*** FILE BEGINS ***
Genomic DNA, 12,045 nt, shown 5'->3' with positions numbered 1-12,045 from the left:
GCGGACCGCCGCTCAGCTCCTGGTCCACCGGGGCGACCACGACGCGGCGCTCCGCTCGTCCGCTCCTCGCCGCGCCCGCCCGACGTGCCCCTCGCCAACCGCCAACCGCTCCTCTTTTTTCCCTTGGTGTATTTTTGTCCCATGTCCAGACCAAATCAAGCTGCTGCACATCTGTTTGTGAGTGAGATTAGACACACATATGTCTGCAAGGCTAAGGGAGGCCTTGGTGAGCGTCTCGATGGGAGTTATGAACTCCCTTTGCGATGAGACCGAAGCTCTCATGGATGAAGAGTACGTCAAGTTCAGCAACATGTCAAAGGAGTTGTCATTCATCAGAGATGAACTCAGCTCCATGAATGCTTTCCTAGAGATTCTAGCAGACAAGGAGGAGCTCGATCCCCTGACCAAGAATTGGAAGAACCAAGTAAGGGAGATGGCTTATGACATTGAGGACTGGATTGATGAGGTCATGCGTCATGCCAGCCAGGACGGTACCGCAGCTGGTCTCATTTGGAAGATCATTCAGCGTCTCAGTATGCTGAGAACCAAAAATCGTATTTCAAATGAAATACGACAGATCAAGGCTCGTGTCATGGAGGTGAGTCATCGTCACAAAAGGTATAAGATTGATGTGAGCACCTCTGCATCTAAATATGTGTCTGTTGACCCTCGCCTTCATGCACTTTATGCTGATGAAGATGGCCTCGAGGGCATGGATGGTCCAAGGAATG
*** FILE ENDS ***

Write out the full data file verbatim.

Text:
Genomic DNA, 12,045 nt, shown 5'->3' with positions numbered 1-12,045 from the left:
GCGGACCGCCGCTCAGCTCCTGGTCCACCGGGGCGACCACGACGCGGCGCTCCGCTCGTCCGCTCCTCGCCGCGCCCGCCCGACGTGCCCCTCGCCAACCGCCAACCGCTCCTCTTTTTTCCCTTGGTGTATTTTTGTCCCATGTCCAGACCAAATCAAGCTGCTGCACATCTGTTTGTGAGTGAGATTAGACACACATATGTCTGCAAGGCTAAGGGAGGCCTTGGTGAGCGTCTCGATGGGAGTTATGAACTCCCTTTGCGATGAGACCGAAGCTCTCATGGATGAAGAGTACGTCAAGTTCAGCAACATGTCAAAGGAGTTGTCATTCATCAGAGATGAACTCAGCTCCATGAATGCTTTCCTAGAGATTCTAGCAGACAAGGAGGAGCTCGATCCCCTGACCAAGAATTGGAAGAACCAAGTAAGGGAGATGGCTTATGACATTGAGGACTGGATTGATGAGGTCATGCGTCATGCCAGCCAGGACGGTACCGCAGCTGGTCTCATTTGGAAGATCATTCAGCGTCTCAGTATGCTGAGAACCAAAAATCGTATTTCAAATGAAATACGACAGATCAAGGCTCGTGTCATGGAGGTGAGTCATCGTCACAAAAGGTATAAGATTGATGTGAGCACCTCTGCATCTAAATATGTGTCTGTTGACCCTCGCCTTCATGCACTTTATGCTGATGAAGATGGCCTCGAGGGCATGGATGGTCCAAGGAATG